(intemperately, in my view) about some of the same issues I have brought up in my editorial.

I simply suggest that we look critically at the concepts that are "current" these days-- doctrine

of signatures, analysis by kingdoms, anthropomorphic speculation, and all sorts of other

theoretical models-- and hold them up to the unchanging principles. Do they fall within the

model? Or do they fall outside? And, if they DO fall outside, there is nothing wrong with it,

nor does it mean they are not valuable, but it behooves us to question them.

As for the book reviews...

I would gladly welcome reviews of the latest books from anyone who wishes to submit them.

Usually, when I ask someone to review a book I am met with the lament, "Oh I'm so busy, I

don't have time, etc."

A few years ago a reader asked "how come Winston writes so much? Why can't we see other

authors?" The answer then was the same as now. I write because so few others do, and I have

40 pages to fill every month. Some articles do sit in the pile until I feel they are appropriate

(e.g., an essay about flu received at the height of the flu season in February could not see print

Page 2

Julian Winston

The editor replies - May 2001


till May or June--so I shelve it until the following flu season), or until I have enough room to

put them in--based upon the space left by the regular columns (bless those who write them!).

The only thing I ask of any review is that it look at the work critically. That does not mean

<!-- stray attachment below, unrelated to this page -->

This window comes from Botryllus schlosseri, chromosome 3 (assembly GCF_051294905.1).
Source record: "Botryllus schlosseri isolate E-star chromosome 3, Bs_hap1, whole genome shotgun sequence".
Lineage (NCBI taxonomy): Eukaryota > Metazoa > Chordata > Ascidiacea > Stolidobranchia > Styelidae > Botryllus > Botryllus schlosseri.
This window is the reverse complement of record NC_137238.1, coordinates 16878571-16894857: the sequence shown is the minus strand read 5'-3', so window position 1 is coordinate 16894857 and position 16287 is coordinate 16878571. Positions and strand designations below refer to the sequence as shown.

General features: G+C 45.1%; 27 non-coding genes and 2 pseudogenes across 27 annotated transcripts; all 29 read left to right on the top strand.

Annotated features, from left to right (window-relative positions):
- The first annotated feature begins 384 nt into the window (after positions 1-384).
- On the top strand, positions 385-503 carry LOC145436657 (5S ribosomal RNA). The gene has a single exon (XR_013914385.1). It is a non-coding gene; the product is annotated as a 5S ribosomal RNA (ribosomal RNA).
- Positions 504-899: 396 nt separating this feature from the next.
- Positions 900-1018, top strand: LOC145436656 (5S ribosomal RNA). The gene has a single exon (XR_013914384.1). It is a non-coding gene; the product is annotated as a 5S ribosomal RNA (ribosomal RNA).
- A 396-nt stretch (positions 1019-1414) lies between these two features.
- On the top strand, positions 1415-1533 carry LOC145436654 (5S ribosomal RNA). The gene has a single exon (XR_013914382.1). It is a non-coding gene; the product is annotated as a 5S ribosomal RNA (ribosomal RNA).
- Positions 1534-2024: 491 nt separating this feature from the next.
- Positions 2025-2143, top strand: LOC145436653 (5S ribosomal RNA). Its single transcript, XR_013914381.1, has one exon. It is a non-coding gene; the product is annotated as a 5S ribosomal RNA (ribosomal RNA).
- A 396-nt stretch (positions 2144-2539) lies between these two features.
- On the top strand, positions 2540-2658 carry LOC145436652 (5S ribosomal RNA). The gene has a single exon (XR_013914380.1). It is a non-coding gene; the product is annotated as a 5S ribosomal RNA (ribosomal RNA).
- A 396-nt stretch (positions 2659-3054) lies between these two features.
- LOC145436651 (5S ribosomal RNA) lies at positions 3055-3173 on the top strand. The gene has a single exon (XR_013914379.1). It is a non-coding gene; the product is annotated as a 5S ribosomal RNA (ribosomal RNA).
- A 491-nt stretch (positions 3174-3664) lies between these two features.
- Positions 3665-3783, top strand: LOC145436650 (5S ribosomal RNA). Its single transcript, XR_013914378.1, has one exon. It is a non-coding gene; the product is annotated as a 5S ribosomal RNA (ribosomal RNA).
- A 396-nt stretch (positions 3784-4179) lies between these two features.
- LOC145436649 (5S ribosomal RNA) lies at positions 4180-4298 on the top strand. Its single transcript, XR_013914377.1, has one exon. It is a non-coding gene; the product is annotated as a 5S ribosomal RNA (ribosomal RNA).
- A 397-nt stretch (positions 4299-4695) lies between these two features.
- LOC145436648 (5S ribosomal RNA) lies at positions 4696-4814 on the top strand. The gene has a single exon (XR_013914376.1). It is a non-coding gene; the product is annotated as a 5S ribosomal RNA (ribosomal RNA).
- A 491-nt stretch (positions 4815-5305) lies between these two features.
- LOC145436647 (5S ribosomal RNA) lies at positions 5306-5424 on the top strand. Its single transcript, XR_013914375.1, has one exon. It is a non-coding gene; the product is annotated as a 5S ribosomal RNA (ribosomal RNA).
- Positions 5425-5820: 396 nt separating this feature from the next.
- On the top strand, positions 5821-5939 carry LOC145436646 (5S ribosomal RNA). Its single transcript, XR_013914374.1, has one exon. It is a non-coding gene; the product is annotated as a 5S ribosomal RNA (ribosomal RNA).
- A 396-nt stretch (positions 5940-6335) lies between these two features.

trying to find something bad-- just an analysis of the details of the work (e.g., what the author

was attempting to do by writing it, whether the work achieved what it set out to do, etc.).

A few details...

"He states that Jan Scholten's work is not homeopathy because there are no provings--thus

ignoring some dozen provings reported in Scholten's book. "

Yes. There are provings in the book. I am guilty of painting with a broad brush. To imply that

all of his work is not homeopathy was inaccurate. That does not change the fact, however,

that the book also contains much speculative information-- specifically about the nature of

synthetic remedies (combining two, like Lithium and Phosphorus to yield Lithium

phosphoricum-- a remedy that has had no provings).

"He states that there are insufficient cases of Ms. Herrick's remedies to place them in the


I did not say that in the book review. I said that the remedies should not be given more than a

plain type entry until there is sufficient clinical data to give them a higher grade.

"Do provings become valid simply because they are old?"

No. Provings become valid because they can consistently be used to lead to cures based upon

the law of similars.